You can play across the board shit but if you program it well and it can make people dance. I’m a bit of a mix fascist now when I go out and want to loose myself in the music, loose myself in the groove I don’t want to be kicked out of it by a lumpy mix — that sounds terrible doesn’t it? A lumpy mix can ruin my whole evening. You don’t want to spend an hour and a half really getting into something then have some jarring track. It can be a jarring track that comes in as long as its in the groove, it’s only if it comes in on the offbeat and it’s out of key or it’s not thought about then I’m back to square one. I’m like that when I’m DJing. If I fuck up then I feel terrible, it’s like ‘shit I’m back to square one’, I get that sort of head on. But sometimes that infuses other things. When I’m compiling albums, I tend to think a bit like a DJ and don’t think about working any other way, which is why the last album was a bit different. First I programmed it all gently rising to the crescendo and it was like ‘this doesn’t really work, lets have some ups and downs’, so I programmed it a bit different, coming pretty much straight in and then having a lull rather than building things up. So I do have to watch my obsession with flow when it comes to other areas, cos what works in a club over four hours doesn’t necessarily work over an hour on an album or on a track or something.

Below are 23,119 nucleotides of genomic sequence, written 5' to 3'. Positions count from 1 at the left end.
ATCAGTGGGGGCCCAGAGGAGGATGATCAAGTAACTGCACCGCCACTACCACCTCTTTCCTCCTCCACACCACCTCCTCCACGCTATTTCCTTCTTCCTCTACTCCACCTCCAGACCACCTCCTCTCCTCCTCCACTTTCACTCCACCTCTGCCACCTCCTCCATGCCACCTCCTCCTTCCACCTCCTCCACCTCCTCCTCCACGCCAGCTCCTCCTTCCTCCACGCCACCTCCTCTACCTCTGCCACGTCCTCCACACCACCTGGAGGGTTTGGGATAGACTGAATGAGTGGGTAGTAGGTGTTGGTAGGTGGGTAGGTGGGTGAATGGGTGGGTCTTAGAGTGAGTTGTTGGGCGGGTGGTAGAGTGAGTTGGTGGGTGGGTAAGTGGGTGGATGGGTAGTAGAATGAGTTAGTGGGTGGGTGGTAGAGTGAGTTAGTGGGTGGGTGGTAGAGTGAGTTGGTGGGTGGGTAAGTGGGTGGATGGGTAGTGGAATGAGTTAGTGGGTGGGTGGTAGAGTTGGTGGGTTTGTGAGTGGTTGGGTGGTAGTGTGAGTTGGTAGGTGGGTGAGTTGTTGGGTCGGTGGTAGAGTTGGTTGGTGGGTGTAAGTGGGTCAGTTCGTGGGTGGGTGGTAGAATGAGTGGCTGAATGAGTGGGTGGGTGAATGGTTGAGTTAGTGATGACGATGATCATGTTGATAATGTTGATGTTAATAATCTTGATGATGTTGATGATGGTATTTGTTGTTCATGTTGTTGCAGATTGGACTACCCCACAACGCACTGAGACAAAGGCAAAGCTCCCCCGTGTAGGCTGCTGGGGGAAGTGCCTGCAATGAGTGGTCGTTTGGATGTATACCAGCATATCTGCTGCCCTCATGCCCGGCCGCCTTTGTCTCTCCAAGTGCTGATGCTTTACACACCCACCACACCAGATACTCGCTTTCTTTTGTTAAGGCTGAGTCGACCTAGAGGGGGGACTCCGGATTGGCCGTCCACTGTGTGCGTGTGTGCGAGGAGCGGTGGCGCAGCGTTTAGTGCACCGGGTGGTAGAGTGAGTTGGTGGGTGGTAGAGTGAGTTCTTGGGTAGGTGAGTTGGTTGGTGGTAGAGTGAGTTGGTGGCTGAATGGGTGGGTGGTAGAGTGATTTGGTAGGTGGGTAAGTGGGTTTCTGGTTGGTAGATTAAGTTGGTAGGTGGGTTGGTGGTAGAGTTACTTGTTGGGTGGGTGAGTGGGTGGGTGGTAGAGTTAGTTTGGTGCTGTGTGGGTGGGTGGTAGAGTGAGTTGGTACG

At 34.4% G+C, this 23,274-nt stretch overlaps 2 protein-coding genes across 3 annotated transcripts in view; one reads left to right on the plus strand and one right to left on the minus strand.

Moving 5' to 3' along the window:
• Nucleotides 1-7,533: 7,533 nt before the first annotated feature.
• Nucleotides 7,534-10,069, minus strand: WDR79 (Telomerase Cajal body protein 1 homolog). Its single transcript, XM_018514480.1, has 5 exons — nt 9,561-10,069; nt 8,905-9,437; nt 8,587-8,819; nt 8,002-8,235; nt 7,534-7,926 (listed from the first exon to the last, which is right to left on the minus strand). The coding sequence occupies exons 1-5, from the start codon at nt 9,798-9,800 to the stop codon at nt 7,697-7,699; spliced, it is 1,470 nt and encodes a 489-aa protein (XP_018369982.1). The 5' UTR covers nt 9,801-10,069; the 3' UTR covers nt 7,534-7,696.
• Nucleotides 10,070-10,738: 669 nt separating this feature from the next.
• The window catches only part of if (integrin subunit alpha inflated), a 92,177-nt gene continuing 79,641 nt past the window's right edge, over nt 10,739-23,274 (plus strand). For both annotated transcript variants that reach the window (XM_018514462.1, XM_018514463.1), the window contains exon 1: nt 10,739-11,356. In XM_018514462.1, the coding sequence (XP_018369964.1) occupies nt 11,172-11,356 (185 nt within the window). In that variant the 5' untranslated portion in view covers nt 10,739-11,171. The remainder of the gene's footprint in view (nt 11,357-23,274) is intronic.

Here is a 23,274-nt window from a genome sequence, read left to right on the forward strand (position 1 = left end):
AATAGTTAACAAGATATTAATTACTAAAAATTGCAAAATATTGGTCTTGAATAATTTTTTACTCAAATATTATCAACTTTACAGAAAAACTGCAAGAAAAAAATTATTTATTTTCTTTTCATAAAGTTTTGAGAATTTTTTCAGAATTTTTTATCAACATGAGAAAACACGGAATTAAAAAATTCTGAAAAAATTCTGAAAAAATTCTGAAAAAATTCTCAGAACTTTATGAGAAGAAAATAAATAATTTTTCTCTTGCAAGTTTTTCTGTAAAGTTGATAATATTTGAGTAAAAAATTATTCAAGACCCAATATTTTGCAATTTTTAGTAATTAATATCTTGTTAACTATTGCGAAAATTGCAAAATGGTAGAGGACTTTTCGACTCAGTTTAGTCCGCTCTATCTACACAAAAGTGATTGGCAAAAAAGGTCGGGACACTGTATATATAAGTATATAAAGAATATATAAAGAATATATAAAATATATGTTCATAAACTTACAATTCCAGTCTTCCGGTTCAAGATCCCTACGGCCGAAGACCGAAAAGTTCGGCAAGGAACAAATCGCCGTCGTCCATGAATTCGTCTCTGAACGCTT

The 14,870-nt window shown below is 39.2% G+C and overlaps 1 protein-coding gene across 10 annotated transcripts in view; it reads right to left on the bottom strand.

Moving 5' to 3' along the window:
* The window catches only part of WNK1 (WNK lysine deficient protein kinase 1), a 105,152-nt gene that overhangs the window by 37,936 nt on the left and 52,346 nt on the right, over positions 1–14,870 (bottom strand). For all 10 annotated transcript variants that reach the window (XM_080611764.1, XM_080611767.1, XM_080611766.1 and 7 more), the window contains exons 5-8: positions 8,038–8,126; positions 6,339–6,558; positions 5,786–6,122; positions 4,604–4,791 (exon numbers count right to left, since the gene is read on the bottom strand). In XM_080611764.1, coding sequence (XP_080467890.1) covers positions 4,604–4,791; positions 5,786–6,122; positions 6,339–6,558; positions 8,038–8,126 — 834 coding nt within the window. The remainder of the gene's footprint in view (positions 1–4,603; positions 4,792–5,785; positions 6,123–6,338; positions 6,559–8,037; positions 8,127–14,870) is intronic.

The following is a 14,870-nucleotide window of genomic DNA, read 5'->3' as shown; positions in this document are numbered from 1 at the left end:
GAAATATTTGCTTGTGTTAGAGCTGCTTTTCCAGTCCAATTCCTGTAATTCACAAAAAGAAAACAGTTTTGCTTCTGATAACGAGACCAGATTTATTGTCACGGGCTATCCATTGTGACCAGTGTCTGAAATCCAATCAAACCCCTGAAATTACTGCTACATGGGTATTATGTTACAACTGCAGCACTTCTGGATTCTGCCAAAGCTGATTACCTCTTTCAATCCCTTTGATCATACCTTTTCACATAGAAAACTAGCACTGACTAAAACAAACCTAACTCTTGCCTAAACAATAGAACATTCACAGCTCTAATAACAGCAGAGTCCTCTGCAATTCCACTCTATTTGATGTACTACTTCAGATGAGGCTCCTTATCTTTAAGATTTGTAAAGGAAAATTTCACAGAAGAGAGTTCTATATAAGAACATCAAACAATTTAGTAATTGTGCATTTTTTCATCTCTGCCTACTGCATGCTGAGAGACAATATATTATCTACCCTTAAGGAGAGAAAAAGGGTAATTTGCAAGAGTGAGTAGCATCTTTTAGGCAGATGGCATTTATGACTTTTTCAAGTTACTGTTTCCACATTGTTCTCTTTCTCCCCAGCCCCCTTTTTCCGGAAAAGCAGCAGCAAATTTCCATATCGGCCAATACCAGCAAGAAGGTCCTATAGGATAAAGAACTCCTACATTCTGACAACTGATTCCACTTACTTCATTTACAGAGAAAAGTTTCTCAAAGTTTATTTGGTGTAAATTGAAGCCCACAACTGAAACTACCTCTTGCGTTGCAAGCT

You work quite differently from many producers in that you seem to deconstruct a lot of your tracks, taking elements out once they’re in.

Oh yeah, that’s the way we do it. The whole thing will start with an idea, whether it be a sample, a drum pattern, a melody line or something, and it builds up from there. Sometimes you just end up twisting the whole thing so inside out that it’s completely unrecognisable from the start, but to me that’s the way you do things, that’s how you ‘jam’ for want of a much better phrase, with machines. We haven’t got a room full of musicians doing their thing, bouncing ideas off each other. We’re bouncing ideas off each other with our instruments – it’s just that our instruments are keyboards. With a band when they first start a song it’s like, ‘I’ve got an idea for this melody line’, and right in comes the bass player and says ‘what if we change that note?’ It’s like anyone making music if they’re doing anything worth listening to, I think they are doing that process. We’re doing it with machines and bands are doing it with ‘conventional instruments’ such as guitars – it’s the same process it’s just that building up, whittling down, fine-tuning. Even if you’re on your own you’re still going to do it, whittle away at stuff. If there were say three of us it would go in a different direction, because there’s two of us it only goes a certain way. It’s still basically jamming but we’ve got machines as opposed to guitars.